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International cyclists invited to tour Taiwan with pedal power

TAIPEI, Taiwan -- The government said Taiwan will launch a campaign this year that invites foreign backpackers to tour the island on bicycle as an initiative to boost Taiwan's tourism industry.

Liu Hsi-lin (劉喜臨), deputy director-general of the Tourism Bureau, said that as an incentive, the government will sell the bicycles at a very low price to those riders who cycle a set amount of miles as well as offer free air shipping for the bikes when the participants return home.

Inspired by the “Best Jobs in the World” campaign launched by Australia Tourism, the Australian government body tasked with attracting tourists, Liu said Taiwan is creating this event as a way to attract more travelers. Similar to the Australian campaign, which targets younger travelers, Taiwan is also aiming for the younger demographic. “While Australia provides award money as an incentive, Taiwan provides one new bike and transportation service,”

Liu said Taiwan has combined the bicycle industry with tourism and has already organized numerous events to promote the activity, such as “Come Bike Day” in 2012.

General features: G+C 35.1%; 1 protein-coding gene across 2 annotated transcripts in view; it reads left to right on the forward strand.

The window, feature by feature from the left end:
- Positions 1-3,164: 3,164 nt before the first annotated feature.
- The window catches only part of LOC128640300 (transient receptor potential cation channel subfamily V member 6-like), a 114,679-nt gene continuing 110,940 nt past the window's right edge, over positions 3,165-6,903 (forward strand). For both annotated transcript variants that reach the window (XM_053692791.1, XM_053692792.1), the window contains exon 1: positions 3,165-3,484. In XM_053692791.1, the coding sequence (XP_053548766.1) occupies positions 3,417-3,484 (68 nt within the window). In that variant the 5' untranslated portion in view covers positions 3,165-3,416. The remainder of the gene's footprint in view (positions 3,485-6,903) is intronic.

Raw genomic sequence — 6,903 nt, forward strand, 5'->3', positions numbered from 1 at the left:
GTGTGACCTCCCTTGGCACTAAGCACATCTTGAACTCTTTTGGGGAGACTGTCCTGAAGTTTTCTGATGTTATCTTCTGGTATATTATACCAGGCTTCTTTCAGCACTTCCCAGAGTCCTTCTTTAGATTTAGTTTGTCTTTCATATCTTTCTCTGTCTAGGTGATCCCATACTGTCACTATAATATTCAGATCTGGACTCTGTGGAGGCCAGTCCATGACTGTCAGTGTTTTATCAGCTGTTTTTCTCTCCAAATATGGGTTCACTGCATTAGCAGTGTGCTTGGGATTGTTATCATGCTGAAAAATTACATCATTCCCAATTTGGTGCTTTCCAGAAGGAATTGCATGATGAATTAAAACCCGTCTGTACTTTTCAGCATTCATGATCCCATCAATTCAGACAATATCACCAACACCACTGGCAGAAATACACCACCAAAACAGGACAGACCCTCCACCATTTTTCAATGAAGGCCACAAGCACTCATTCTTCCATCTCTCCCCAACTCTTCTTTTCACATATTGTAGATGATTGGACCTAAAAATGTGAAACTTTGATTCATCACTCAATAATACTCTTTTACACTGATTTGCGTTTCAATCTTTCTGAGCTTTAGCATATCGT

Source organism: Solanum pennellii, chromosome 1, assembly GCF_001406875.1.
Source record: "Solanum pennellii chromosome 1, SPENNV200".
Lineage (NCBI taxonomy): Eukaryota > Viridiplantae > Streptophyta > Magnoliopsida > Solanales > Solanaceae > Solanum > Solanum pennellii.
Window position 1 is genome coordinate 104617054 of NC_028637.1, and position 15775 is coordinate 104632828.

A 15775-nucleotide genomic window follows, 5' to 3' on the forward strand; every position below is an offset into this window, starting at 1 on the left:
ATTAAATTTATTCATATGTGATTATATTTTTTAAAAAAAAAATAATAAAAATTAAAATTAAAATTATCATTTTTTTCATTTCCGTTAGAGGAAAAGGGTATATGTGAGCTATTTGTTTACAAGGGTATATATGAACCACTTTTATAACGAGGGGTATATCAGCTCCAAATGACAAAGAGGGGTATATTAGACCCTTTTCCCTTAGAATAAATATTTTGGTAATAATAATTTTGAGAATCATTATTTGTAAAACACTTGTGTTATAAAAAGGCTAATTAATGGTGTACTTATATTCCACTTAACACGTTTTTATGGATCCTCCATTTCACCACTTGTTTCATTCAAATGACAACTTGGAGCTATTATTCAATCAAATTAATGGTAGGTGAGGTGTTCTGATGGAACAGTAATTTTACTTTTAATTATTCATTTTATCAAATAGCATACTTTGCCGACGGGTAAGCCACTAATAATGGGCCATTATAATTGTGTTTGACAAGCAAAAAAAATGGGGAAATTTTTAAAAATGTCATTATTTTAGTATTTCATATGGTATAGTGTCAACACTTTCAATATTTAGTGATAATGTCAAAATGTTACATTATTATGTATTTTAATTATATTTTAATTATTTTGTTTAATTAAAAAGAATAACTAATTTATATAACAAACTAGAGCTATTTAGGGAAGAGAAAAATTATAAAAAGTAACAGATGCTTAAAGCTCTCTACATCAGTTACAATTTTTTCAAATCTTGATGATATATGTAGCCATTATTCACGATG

“This around-Taiwan cycling event launched by the Tourism Bureau is a way to promote exercise in a more interesting way. This will not just be a trip around Taiwan, either, but an event that boosts the bicycle industry,” he said.

The event will launch in July, targeting tourists from Japan, Korea and mainland China, Liu said. This will help promote the 2013 “Bike Day” in November, hopefully spreading knowledge of the event to tourists from Europe, he added.

Australia's “Best Jobs in the World” campaign, in which a candidate from outside the country is selected to take part in a fun-focused job in Australia, first occured in 2009. Although Taiwanese candidate Wang Shiu-yu (王秀毓) was among the top 16 candidates, she lost to Ben Southall from Briton. This year, Australia has re-launched the campaign, this time looking for “Taste Master,” “Chief Funster” and “Outback Adventurer,” along with a six-month salary package of roughly NT$3 million.

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